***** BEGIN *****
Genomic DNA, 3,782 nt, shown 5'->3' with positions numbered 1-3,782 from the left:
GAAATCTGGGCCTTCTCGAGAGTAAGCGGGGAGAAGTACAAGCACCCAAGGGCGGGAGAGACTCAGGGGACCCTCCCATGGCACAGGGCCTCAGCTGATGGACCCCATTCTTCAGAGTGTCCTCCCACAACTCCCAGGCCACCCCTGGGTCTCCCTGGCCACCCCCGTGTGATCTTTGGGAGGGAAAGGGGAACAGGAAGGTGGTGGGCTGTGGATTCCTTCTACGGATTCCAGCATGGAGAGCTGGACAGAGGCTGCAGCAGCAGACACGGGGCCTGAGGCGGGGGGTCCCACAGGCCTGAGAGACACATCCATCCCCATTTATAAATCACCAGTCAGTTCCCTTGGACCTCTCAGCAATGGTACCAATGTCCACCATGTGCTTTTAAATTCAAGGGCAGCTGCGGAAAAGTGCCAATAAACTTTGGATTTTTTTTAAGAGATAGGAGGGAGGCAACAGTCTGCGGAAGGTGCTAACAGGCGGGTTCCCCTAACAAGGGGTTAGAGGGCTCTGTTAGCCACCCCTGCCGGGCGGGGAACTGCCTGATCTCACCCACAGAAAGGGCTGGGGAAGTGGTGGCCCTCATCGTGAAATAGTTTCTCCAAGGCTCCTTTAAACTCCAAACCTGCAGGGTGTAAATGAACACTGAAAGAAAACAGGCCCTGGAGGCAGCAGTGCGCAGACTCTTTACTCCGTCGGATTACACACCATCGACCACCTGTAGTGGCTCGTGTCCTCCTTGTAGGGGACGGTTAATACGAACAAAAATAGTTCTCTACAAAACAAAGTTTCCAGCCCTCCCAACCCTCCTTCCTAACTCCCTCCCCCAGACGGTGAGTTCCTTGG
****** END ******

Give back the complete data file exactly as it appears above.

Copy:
Genomic DNA, 3,782 nt, shown 5'->3' with positions numbered 1-3,782 from the left:
GAAATCTGGGCCTTCTCGAGAGTAAGCGGGGAGAAGTACAAGCACCCAAGGGCGGGAGAGACTCAGGGGACCCTCCCATGGCACAGGGCCTCAGCTGATGGACCCCATTCTTCAGAGTGTCCTCCCACAACTCCCAGGCCACCCCTGGGTCTCCCTGGCCACCCCCGTGTGATCTTTGGGAGGGAAAGGGGAACAGGAAGGTGGTGGGCTGTGGATTCCTTCTACGGATTCCAGCATGGAGAGCTGGACAGAGGCTGCAGCAGCAGACACGGGGCCTGAGGCGGGGGGTCCCACAGGCCTGAGAGACACATCCATCCCCATTTATAAATCACCAGTCAGTTCCCTTGGACCTCTCAGCAATGGTACCAATGTCCACCATGTGCTTTTAAATTCAAGGGCAGCTGCGGAAAAGTGCCAATAAACTTTGGATTTTTTTTAAGAGATAGGAGGGAGGCAACAGTCTGCGGAAGGTGCTAACAGGCGGGTTCCCCTAACAAGGGGTTAGAGGGCTCTGTTAGCCACCCCTGCCGGGCGGGGAACTGCCTGATCTCACCCACAGAAAGGGCTGGGGAAGTGGTGGCCCTCATCGTGAAATAGTTTCTCCAAGGCTCCTTTAAACTCCAAACCTGCAGGGTGTAAATGAACACTGAAAGAAAACAGGCCCTGGAGGCAGCAGTGCGCAGACTCTTTACTCCGTCGGATTACACACCATCGACCACCTGTAGTGGCTCGTGTCCTCCTTGTAGGGGACGGTTAATACGAACAAAAATAGTTCTCTACAAAACAAAGTTTCCAGCCCTCCCAACCCTCCTTCCTAACTCCCTCCCCCAGACGGTGAGTTCCTTGG